Portrait of a Textile Worker by Terese Agnew


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From the information posted on the wall next to the quilt at the Museum of Wisconsin Art:

“On April 24, 2013 a garment factory in Bangladesh collapsed killing 1,127 workers and injuring 2,500. Following this tragedy, a conversation quickly began at MOWA to see if we could exhibit Terese Agnew’s Portrait of a Textile Worker, constructed from 30,000 clothing labels stitched together over two years (completed in 2005). The quilt is based on a photograph of a young textile worker in Bangladesh by Charles Kernaghan, Director of Global Labor and Human Rights.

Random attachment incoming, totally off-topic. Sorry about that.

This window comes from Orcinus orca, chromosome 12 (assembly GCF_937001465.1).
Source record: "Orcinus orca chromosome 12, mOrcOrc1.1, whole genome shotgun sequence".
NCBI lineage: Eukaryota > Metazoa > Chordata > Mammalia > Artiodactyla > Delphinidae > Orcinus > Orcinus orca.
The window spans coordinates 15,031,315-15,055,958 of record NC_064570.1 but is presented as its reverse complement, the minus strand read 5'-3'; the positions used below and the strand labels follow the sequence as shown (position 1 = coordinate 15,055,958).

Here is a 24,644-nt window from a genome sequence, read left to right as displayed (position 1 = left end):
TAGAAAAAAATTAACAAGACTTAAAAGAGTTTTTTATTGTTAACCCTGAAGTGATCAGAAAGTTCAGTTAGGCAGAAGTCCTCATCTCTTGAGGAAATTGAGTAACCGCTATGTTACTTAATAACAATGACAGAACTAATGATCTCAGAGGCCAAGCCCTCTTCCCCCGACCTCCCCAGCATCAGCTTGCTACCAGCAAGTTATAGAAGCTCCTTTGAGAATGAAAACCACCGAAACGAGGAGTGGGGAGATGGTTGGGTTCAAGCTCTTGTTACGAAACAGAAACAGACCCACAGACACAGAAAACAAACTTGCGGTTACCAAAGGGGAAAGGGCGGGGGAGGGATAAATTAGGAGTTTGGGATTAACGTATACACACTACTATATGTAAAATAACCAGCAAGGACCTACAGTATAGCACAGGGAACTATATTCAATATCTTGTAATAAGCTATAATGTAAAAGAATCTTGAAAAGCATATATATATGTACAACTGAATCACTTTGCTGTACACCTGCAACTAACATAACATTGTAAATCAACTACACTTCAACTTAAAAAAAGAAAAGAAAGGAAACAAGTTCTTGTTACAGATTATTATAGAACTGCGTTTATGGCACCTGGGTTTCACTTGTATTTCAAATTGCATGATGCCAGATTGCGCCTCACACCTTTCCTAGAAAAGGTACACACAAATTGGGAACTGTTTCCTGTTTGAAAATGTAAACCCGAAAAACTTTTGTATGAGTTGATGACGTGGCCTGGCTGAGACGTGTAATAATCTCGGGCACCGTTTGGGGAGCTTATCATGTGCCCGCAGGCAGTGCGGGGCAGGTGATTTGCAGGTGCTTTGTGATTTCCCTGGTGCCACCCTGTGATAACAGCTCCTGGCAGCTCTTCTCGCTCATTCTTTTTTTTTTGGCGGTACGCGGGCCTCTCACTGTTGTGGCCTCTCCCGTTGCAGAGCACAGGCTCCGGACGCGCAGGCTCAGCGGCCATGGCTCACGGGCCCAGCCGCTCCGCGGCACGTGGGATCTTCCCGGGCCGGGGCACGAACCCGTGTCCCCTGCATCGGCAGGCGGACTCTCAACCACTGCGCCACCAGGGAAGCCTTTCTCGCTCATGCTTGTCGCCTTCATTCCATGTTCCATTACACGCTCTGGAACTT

The disaster at Rana Plaza in Bangladesh has raised awareness worldwide where much of our clothing in the United States comes from, who makes it, and under what conditions. MOWA wants to contribute to the conversation by displaying Agnew’s work. When you see Portrait of a Textile Worker, we’re quite sure you will never see clothing labels quite the same way again.”

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5 responses to “Portrait of a Textile Worker by Terese Agnew

  1. Pingback: Terese Agnew Interview – “Portrait of a Textile Worker” | anngrafics

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